Brachycephalics; AKA squishy-faced breeds

Let’s talk brachycephalics (AKA squishy-faced breeds)...


This includes, but not limited to;

- Bulldogs (incl. Frenchies)

- Pugs

- Boston terriers

- Pekingese

- Shih tzu

- Boxer

- Japanese chin

- Griffon bruxellois

- Cavalier king charles 🐶

All these breeds can be predisposed to developing Brachycephalic Obstructive Airways Syndrome (BOAS). There are 5 main components to this syndrome, some of which are primary changes and some are secondary changes. Additionally, some of these can be treated, whereas some cannot. In extreme circumstances, BOAS can lead to laryngeal collapse (which can be life-threatening to our furry friends).


Intervention prior to these secondary changes and clinical signs/deterioration and can vastly improve the quality of life of these beautiful breeds: reduce snoring, improve exercise tolerance, reduced exercise noise and in some cases, reduced/resolved regurgitation (if this is occurring).


1️⃣ Stenotic nares (squashed/small nostrils). Primary change which can be surgically treated to open the nares.

2️⃣ Elongated soft palate (soft palate too long and extends down into the airways). Primary change which can be surgically treated to shorten the soft palate. Pictured here below, is this little guy having his soft palate shorted under anaesthesia 👍🏼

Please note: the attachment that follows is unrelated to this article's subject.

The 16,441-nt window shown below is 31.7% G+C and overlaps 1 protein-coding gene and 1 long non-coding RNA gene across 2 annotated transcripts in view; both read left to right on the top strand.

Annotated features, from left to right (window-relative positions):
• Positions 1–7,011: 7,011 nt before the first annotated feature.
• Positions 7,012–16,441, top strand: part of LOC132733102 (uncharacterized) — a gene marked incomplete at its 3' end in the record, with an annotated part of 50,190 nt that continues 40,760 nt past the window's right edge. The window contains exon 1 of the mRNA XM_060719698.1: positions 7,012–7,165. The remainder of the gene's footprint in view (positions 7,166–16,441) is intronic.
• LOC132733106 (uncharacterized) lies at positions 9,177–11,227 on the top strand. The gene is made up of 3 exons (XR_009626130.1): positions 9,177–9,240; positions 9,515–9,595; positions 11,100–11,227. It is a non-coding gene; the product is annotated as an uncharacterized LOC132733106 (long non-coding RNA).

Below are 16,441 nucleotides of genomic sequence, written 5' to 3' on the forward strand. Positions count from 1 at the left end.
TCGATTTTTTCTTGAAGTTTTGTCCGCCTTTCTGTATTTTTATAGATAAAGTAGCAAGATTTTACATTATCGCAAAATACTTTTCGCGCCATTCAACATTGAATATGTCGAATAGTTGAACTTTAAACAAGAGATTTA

3️⃣ Everted laryngeal saccules (small membranes which can evert with increased negative pressure in the airways). Secondary change which can be surgically treated to remove the everted saccules.

4️⃣ Hypoplastic trachea (smaller than normal diameter of the trachea). Primary change that cannot be surgically corrected but important to be aware of.

5️⃣ Caudal aberrant turbinates and/or hypertrophic intranasal turbinates (abnormal bony scrolls in the nasal passage that create abnormal airflow). Primary change that cannot be surgically corrected but important to be aware of. 👉🏼 There are other associated conditions with these breeds, but we will save this for another day 😊


Let us know your thoughts by sending us an email (infothevetsociety@gmail.com) if you have had any experience with these breeds (owners or veterinarians 🐕❤️)

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